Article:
Southern Foodways appears weekly as part of our collaboration with the Southern Foodways Alliance, an organization based in Oxford, Mississippi, that "documents and celebrates the diverse food cultures of the American South." Dig in!

Looking for good luck and good fortune in the new year? Secretly wishing for both while publicly resolving to do good unto others? Maybe you're just looking for a way to celebrate the new year that doesn't involve Champagne, Times Square, or staying up late?

Try a New Year's Day feast of black-eyed peas and collard greens. Both are thought to bring a year filled with prosperity. Some think the black-eyed peas represent copper—pennies, specifically. So, for truly good fortune in the new year, be sure to eat 365 black-eyed peas (the only way to get a whole year's worth of good luck).

Many Southerners choose collards for their New Year's Day meal. Others round out the meal with cabbage. Either way, the piles of uncooked leafy greens, if looked at the right way and in the right light, look a bit like a pile of money.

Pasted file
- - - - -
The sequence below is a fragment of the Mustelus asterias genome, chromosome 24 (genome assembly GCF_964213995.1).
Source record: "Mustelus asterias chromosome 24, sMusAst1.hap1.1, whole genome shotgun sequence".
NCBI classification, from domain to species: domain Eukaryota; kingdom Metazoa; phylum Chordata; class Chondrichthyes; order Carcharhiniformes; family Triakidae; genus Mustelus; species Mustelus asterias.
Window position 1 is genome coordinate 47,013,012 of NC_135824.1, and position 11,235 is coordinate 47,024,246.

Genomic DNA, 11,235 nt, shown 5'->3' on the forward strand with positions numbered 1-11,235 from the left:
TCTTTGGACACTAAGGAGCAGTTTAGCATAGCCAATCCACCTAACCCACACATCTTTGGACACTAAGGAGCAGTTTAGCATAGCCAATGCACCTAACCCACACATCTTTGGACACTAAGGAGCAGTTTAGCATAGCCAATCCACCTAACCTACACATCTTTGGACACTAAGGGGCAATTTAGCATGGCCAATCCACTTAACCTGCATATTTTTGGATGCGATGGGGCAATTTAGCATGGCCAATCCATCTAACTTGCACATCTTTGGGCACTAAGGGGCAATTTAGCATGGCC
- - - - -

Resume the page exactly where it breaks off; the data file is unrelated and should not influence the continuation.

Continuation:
It's hard to remember in the new South (suburban Atlanta and booming Charlotte, North Carolina, to name a few) that many Southerners live lives in which even a tiny bit of good fortune would be a welcome visitor. And, if prosperity has found you and yours, why not make sure it feels comfortable enough to stay for a while?

You won't need much more—some cornbread, perhaps, or a little pork if you're feeling fancy (or if your ham hock is generous enough).

Have a happy and prosperous 2008!

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